How can you turn prospects in to happy customers? How do you turn product inquiries into new sales? The secret is to appeal to their emotions. Here’s how to do it.
Your prospect has emotions and you must touch these emotions in your sales letter. Your copy has to excite. Stir curiosity. Generate fear. Create deep desire.
If it doesn’t your copy will fail.
The reason is simple. By and large, it’s emotions that move us. Your prospect might be a man who seems completely unmoved by anything other than cold logic.
Even this kind of person won’t act until he’s motivated to do so by his feelings. You must inject emotions in your sales letter for him to want to become a buyer.
You Can Do This By Studying Three Things:
- Your Prospect. Determine what kind of a person they are. What is it they REALLY want out of what your product?
- All the benefits your product will provide to them.
- The match up. The most important “want” (whether it’s a desire to have something or a problem to be corrected) within your prospect determines the primary emotions your sales letter will target. You’re goal is to link product benefits to these emotions.
Sound confusing? It does take a lot of effort. You have to train yourself to think through this process. But you MUST do it. The success of your letter depends on it.
Take your time. Go slowly. Write everything down on paper.
“What is the most important thing my reader wants that will draw them to my copy?”
“What is the primary emotion I must target?”
Give her what she wants. Offer him what he desires.
Does your product fulfill a desire for wealth? Appeal to vanity? Promise protection against a certain fear? Propose to make life easier?
Write the answers down.
Now. How can you use these emotions in your sales letter? What secondary emotions can your copy appeal to? The more emotional buttons your benefits hit upon the better.
You must ask these questions. It takes effort but it’s soooooo worth it.
As you do this you’ll start thinking like a marketer… a seller. You’ll never look at commercials the same way again.
When you learn how to pack emotions in your sales letter those “junk”… er… direct mail packages you receive will become works of art to you.
You’ll recognize the time – – the effort – – the thinking – – that went into crafting some of them.
Ask, ask, and ask again…
- Does your prospect want relief from something? (freedom from anxiety)
- Are they afraid of something? (fear)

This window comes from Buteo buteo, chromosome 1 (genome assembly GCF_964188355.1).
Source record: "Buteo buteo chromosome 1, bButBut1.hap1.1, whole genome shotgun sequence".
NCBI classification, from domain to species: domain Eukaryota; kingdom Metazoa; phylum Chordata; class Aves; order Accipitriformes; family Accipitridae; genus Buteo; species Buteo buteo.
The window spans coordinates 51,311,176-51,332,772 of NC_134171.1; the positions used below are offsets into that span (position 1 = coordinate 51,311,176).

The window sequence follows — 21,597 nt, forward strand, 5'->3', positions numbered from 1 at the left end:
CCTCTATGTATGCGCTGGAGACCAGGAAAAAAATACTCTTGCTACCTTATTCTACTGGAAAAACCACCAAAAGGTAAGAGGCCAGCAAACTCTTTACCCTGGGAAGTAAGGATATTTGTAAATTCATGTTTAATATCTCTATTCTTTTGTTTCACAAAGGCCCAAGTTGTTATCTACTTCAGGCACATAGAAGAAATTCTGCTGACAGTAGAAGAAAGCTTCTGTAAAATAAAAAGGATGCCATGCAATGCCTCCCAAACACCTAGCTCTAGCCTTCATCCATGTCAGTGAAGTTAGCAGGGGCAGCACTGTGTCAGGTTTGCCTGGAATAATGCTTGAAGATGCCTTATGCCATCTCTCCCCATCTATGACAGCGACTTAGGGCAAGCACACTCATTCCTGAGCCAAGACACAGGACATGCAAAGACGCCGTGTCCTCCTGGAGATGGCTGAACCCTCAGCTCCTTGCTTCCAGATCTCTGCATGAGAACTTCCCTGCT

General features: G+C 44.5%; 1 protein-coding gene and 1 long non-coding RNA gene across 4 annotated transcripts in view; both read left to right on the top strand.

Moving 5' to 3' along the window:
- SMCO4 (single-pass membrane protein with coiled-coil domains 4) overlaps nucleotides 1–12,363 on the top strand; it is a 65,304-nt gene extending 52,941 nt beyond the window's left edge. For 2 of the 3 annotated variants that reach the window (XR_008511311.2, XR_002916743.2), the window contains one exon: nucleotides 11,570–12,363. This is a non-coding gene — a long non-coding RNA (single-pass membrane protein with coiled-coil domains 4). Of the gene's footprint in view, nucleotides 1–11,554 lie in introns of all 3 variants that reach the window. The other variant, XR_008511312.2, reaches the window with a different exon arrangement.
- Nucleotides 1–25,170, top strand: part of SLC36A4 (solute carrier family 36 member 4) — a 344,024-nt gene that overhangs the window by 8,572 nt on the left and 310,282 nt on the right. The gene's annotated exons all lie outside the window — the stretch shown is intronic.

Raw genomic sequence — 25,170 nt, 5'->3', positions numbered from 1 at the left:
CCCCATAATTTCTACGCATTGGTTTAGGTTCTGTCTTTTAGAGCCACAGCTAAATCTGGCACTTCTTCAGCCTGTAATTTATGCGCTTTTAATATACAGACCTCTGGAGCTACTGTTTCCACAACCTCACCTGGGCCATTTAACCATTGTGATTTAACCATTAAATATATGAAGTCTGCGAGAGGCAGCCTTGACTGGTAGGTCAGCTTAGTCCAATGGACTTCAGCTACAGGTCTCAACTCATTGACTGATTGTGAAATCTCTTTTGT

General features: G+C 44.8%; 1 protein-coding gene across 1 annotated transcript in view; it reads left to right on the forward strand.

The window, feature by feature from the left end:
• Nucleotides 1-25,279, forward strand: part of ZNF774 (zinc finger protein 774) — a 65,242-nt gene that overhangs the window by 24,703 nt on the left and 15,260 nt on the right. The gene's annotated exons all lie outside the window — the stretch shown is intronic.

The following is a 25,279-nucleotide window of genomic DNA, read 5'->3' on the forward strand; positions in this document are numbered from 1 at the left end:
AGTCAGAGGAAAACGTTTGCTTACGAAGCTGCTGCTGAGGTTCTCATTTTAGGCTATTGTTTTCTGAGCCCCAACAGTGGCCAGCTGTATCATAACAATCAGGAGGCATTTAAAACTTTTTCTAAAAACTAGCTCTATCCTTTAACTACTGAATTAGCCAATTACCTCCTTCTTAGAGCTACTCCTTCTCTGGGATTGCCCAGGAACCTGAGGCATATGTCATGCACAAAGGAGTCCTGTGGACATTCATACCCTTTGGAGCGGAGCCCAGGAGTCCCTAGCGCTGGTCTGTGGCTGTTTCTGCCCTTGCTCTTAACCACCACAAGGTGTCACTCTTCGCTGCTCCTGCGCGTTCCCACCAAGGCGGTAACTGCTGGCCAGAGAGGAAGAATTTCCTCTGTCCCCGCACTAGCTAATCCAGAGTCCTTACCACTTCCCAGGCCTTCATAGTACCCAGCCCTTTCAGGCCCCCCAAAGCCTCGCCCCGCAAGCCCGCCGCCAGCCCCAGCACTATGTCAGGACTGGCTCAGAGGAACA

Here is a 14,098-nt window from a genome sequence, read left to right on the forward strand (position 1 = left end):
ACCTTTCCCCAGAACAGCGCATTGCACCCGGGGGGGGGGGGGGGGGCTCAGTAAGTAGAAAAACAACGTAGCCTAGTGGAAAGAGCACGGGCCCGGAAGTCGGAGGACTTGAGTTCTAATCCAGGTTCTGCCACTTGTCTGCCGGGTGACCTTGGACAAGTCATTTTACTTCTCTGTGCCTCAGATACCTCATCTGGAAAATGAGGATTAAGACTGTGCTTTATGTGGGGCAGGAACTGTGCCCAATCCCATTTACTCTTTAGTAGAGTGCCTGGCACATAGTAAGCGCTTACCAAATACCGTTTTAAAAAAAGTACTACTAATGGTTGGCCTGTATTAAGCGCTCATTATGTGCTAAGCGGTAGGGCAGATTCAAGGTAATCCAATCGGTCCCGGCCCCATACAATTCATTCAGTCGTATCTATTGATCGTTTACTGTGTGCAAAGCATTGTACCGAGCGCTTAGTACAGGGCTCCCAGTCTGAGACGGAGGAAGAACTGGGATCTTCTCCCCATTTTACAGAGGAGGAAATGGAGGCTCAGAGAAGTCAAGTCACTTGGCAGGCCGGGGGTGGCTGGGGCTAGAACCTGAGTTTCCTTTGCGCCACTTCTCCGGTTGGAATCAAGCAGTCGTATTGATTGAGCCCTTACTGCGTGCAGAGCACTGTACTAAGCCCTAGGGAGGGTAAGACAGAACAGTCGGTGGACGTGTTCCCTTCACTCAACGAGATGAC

- Do they want to feel sexier? (vanity)
- Appear to be stronger? (pride)
- Have an unfulfilled hope of some kind? (longing for fulfillment)
- Are they insecure? About what?
Greed and fear are probably the most targeted emotions in direct mail. Read some ads and see if you can identify the emotions they target.
Is it fear? Fear of what? Loss? Of losing health? Fear of death? Fear of failure? Of just being average… of never amounting to anything? Fear of physical harm? (In order to target fear in your copy the fear has to be realistic… genuine… and specific.)
How about combining benevolence and guilt as emotions in your sales letter? “Who would do that,” you ask? Charity letters and fundraisers do it all the time.
Readers of fundraising letters often feel guilty about not doing enough to help those less fortunate than themselves.
How about insecurity? This emotion often lies underneath other emotions. People are often greedy because they’re insecure about themselves. (The things they buy and show off are really used to cover up an insecurity of some sort.)
There are many emotions. Sometimes it’s hard to know where one emotion stops and another begins.
The following are all potential emotions to stir in your sales letter:
Be among the leaders
Be recognized as an authority
Curiosity / satisfy curiosity
Greed / make money
Insecurity / achieve security / protect future of your family
Laziness / avoid effort
Passion / attract the opposite sex
Pride / gain self-respect
Resist domination of others
Save money / frugality
Self-reliance / independence
Take advantage of opportunities
Vanity / be popular / social acceptance
You obviously can’t put all these emotions in your sales letter. Most sales letters target one or two primary emotions and then appeal to one or two others. The more emotions you can blend into your copy though the more powerful your letter will be.
About the Author: Joe Farinaccio is a direct-response copywriter. Joe specializes in writing sales letters and direct mail packages for small and medium sized businesses. To find out how Joe can help you with your advertising, or to learn more about writing sales letters and direct mail packages visit his website at